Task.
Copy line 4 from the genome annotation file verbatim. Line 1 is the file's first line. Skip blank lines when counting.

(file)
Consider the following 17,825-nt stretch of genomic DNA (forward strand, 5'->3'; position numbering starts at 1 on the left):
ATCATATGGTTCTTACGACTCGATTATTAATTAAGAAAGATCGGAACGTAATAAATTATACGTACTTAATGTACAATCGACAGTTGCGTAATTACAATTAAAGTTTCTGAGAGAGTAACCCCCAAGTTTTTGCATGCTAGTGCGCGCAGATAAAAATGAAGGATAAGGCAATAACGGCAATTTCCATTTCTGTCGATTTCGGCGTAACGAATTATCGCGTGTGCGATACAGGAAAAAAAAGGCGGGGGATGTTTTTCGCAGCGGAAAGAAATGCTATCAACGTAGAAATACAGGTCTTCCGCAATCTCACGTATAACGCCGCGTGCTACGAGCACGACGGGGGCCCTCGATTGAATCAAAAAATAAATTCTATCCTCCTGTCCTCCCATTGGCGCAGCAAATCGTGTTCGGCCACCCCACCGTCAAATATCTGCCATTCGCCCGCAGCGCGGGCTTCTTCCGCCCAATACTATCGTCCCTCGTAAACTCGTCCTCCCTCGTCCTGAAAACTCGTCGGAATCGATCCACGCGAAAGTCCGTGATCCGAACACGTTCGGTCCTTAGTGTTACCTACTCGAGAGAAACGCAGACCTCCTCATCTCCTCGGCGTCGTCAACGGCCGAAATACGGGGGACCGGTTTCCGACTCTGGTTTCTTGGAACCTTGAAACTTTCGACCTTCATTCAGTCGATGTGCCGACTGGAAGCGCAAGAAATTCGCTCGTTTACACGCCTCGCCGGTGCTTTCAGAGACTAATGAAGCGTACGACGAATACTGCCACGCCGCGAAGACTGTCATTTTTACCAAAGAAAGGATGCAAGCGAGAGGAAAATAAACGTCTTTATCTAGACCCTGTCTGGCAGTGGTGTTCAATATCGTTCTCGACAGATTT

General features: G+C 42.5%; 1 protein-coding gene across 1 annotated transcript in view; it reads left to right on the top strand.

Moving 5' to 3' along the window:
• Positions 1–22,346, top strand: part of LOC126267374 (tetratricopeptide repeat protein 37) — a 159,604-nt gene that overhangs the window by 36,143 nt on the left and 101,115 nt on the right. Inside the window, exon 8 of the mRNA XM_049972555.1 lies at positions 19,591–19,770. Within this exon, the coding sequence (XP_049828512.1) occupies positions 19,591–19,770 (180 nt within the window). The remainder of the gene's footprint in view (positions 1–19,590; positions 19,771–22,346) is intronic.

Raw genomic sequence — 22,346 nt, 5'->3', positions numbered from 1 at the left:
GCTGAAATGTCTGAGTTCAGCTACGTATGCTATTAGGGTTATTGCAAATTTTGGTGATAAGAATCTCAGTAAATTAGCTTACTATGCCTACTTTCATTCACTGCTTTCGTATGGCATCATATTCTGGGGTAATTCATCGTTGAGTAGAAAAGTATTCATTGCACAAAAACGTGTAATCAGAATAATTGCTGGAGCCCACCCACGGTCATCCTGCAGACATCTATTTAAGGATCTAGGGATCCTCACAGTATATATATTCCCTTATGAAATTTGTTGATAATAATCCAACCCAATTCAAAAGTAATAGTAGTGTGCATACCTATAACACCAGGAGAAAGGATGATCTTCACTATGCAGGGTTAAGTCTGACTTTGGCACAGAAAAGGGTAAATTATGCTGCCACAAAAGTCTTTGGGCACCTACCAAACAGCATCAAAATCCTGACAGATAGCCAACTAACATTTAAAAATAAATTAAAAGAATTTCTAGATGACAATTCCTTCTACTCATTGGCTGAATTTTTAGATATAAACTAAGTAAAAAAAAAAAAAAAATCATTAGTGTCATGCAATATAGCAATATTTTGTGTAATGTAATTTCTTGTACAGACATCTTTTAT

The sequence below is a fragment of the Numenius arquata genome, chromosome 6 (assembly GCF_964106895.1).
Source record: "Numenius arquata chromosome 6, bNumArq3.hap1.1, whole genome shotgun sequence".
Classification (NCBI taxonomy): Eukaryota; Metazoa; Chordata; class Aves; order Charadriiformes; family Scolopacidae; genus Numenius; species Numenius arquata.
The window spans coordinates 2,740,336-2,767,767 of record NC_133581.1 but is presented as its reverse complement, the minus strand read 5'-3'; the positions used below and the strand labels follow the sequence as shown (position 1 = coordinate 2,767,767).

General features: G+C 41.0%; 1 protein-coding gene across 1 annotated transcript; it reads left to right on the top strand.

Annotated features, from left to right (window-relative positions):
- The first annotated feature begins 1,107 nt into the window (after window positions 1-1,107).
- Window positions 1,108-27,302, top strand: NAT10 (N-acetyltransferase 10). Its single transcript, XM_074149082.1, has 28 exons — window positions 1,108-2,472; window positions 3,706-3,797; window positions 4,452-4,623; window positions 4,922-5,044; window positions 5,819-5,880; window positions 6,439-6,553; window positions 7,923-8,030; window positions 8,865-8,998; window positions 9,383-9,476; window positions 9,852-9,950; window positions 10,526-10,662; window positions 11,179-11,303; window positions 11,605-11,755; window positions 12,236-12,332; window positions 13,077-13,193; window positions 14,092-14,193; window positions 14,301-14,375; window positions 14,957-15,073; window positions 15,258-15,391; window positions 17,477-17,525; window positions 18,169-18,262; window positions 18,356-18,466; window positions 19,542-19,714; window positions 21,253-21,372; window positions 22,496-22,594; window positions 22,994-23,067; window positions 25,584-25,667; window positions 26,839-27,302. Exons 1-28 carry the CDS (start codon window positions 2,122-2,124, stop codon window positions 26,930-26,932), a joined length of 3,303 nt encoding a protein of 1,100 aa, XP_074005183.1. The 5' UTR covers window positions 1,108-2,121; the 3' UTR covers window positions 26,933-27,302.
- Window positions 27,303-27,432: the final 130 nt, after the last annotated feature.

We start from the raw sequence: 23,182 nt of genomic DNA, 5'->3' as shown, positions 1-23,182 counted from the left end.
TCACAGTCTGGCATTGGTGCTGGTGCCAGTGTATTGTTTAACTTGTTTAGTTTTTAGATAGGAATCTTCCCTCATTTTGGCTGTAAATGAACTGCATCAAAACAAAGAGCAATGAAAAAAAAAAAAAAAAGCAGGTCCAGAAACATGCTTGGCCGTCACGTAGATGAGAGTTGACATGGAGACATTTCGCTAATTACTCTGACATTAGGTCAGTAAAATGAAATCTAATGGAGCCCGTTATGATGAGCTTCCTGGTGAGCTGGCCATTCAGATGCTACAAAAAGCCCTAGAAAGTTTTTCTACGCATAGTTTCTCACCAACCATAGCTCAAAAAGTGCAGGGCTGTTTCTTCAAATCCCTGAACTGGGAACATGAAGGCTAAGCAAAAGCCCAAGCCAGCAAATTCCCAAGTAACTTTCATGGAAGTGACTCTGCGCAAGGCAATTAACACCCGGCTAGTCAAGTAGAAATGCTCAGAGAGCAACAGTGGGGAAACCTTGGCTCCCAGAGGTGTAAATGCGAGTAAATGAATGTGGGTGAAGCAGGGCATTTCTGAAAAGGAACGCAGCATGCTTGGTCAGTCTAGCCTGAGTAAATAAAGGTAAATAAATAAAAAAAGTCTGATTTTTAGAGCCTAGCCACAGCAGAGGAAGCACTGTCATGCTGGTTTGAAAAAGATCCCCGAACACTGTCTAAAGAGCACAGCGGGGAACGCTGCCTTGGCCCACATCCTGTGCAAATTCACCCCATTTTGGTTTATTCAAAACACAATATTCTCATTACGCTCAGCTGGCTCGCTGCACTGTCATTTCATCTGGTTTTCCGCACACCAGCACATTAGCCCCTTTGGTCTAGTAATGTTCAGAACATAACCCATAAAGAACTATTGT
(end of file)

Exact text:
Moving 5' to 3' along the window: